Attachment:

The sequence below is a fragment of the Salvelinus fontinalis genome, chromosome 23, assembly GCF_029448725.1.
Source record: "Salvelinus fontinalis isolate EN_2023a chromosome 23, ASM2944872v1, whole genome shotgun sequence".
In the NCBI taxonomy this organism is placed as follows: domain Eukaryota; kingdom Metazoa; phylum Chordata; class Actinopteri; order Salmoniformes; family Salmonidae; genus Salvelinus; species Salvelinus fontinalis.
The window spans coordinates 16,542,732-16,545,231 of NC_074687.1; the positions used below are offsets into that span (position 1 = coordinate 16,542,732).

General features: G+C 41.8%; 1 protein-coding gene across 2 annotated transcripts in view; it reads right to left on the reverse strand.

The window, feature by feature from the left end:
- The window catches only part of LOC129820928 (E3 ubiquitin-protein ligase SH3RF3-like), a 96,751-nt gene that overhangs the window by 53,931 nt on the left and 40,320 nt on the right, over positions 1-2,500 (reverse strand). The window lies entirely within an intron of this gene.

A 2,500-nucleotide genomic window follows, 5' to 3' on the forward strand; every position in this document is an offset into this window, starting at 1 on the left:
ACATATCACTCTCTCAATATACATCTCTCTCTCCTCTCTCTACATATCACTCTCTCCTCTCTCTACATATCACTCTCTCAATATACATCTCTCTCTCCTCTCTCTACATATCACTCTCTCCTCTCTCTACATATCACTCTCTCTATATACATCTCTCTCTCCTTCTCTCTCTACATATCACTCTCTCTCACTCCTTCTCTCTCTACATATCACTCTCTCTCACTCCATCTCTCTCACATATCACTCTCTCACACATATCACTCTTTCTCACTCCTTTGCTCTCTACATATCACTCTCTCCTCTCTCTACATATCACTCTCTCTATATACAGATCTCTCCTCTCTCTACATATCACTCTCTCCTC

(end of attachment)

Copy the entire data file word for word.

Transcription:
The sequence below is a fragment of the Salvelinus fontinalis genome, chromosome 23, assembly GCF_029448725.1.
Source record: "Salvelinus fontinalis isolate EN_2023a chromosome 23, ASM2944872v1, whole genome shotgun sequence".
In the NCBI taxonomy this organism is placed as follows: domain Eukaryota; kingdom Metazoa; phylum Chordata; class Actinopteri; order Salmoniformes; family Salmonidae; genus Salvelinus; species Salvelinus fontinalis.
The window spans coordinates 16,542,732-16,545,231 of NC_074687.1; the positions used below are offsets into that span (position 1 = coordinate 16,542,732).

General features: G+C 41.8%; 1 protein-coding gene across 2 annotated transcripts in view; it reads right to left on the reverse strand.

The window, feature by feature from the left end:
- The window catches only part of LOC129820928 (E3 ubiquitin-protein ligase SH3RF3-like), a 96,751-nt gene that overhangs the window by 53,931 nt on the left and 40,320 nt on the right, over positions 1-2,500 (reverse strand). The window lies entirely within an intron of this gene.

A 2,500-nucleotide genomic window follows, 5' to 3' on the forward strand; every position in this document is an offset into this window, starting at 1 on the left:
ACATATCACTCTCTCAATATACATCTCTCTCTCCTCTCTCTACATATCACTCTCTCCTCTCTCTACATATCACTCTCTCAATATACATCTCTCTCTCCTCTCTCTACATATCACTCTCTCCTCTCTCTACATATCACTCTCTCTATATACATCTCTCTCTCCTTCTCTCTCTACATATCACTCTCTCTCACTCCTTCTCTCTCTACATATCACTCTCTCTCACTCCATCTCTCTCACATATCACTCTCTCACACATATCACTCTTTCTCACTCCTTTGCTCTCTACATATCACTCTCTCCTCTCTCTACATATCACTCTCTCTATATACAGATCTCTCCTCTCTCTACATATCACTCTCTCCTC